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How To: Talk to Anyone in Belize

By April 15, 2016Blog, Newsletter

How To: Talk to Anyone in Belize

By Adam Swenson

The heart of missions and outreach is effective communication. Christ’s love is deep and wide and unfailing, and for us to share that we need to radiate love in our action as well as in our words. Here are a few tips about the nuances of communicating in Belize that will open doors for you to have meaningful spiritual conversations.

Drop By Unannounced (With Another Belizean)

Teams are always amazed at Belizean hospitality when we do home visits in Belize. We stop by the house unannounced and shout “Buenas,” and wait to see what the response is. If the call “Buenas” comes back we walk up and talk for a bit. In America Talkingwhen people come by unannounced we typically have a negative association with that, as we’re expecting door-to-door salesmen, political canvassers, or Jehovah’s Witnesses.

In Belize people are typically happy to talk to you. Schedules aren’t as crazy as they are in America, and people will generally be curious and open minded about what you’re up to. Your warmth, caring, and honesty will pave the way for some great conversations and create the potential for some real “God moments.”

Often Belizeans you are dropping by to visit will be initially shy. Just relax and be loose and they will match you.

Slow Down

If you speak only a tiny bit of Spanish (as I do) and you’ve listened to people talking animatedly in full-speed, slang-filled Spanish you learn that this is not the language you learned in the classroom. For me to understand Spanish it needs to be spoken slowly and with enunciation—not the way anyone in Belize would naturally speak! But if I make it clear that I can’t understand them, they will often slow down and use smaller words.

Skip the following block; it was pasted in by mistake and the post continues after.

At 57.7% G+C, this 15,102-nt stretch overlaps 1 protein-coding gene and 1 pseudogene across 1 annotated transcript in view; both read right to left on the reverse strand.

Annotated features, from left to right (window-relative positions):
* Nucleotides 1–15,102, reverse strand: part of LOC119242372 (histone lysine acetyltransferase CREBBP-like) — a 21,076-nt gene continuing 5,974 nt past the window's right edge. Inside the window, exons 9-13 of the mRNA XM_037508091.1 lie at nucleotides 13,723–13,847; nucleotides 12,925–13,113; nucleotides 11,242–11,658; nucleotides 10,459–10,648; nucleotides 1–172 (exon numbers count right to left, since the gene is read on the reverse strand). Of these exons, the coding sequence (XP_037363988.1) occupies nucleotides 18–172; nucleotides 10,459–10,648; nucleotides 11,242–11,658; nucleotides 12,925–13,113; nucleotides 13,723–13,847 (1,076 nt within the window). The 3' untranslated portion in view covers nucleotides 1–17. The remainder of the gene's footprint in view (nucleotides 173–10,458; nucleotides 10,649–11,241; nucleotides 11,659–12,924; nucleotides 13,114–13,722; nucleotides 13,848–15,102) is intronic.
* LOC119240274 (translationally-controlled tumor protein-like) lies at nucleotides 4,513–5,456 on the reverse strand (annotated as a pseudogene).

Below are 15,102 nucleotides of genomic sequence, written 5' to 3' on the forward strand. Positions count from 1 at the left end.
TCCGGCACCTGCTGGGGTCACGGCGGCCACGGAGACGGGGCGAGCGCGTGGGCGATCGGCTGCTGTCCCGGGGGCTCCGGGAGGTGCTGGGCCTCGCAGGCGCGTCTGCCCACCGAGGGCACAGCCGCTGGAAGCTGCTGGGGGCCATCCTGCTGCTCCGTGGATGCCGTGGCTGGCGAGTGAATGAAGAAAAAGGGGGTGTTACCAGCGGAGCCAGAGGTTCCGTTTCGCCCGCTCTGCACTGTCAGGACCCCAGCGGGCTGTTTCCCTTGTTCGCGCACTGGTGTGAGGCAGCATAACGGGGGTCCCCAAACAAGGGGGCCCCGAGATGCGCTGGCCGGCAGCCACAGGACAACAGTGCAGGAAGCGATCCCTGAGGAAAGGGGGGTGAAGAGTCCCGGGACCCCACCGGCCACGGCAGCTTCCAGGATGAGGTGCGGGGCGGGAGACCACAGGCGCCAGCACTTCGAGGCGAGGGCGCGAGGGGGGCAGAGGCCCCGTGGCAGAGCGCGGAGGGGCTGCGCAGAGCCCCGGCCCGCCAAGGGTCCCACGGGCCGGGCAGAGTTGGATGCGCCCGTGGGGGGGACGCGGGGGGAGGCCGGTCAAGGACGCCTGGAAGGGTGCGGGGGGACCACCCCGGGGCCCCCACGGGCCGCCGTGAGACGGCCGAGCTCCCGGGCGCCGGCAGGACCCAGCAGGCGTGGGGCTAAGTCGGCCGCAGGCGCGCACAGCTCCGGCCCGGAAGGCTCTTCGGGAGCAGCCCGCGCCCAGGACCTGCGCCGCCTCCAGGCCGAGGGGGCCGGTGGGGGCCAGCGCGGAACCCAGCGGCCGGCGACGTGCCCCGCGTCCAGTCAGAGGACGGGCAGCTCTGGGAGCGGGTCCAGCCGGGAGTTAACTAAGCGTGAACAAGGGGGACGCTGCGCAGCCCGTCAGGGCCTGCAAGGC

We need to keep this lesson in mind if we’re talking with someone with limited English. Speed, poor enunciation, and slang are all things that make the language harder to understand. If the person you are talking to has a limited grasp of English speak slowly and clearly and keep the word choice simple.

Separate Your Questions

Instead of saying “Would you like to stop here? Are you tired? Or would you like to keep going?” just ask “Are you tired?” Ask one question at a time and wait for an answer.

Sharing is Caring

Ask people about their community. If you want to share Christ with them, make sure you let them share something with you first. Ask them about their family, their community, or about Belize. Much better to take a posture of humility and come into the conversation as someone eager to learn from them. Think of it as earning the opportunity to share with them.

Spanglish? Yes, Por Favor.

I speak Spanish … really badly. Spanglish would be a better word for it. Many of the older people out in the more remote villages do speak some English, but they are much more comfortable in Spanish. They might be shy to speak English because they know their English sentence structure might be off or their vocabulary is limited.

English is probably the most difficult language to master, so that’s quite understandable! I’ve found that if I try to communicate in Spanish, they often realize their English is better than my Spanish and they’ll try speaking English with me since I tried speaking Spanish with them. If you smile and make a couple jokes at your own expense in the process, they will often view this type of communication as a fun challenge and dive in. The willingness to try to communicate even if you know you’re not solid in Spanish will open up a path for them to reciprocate.

Feel Free to Talk About Where You Live

I like in Minnesota, which gets very cold in the winter: cold enough that the lakes freeze over and you can drive a car on them, or even bring little houses out there and go icefishing. I tell that story sometimes to Belizeans who I am just meeting (if it seems appropriate). It will generally get them interested and engaged in the conversation. Then you can ask them about how hot it gets in the summer in Belize and how they get through that (often without air conditioning).

It’s fine to talk a little about the weather at first to just get things loosened up. If you go from there to talking about your hometowns and then about your families, this is a good way to start in broad terms and then get progressively more personal and into more spiritual topics. Talking about the weather may not be a great segue to talking about God’s love for them, but talking about family can sure lead to a discussion of spiritual things.


Adam Swenson is a missions consultant at Thirst Missions. He’s fluent in Spanglish.

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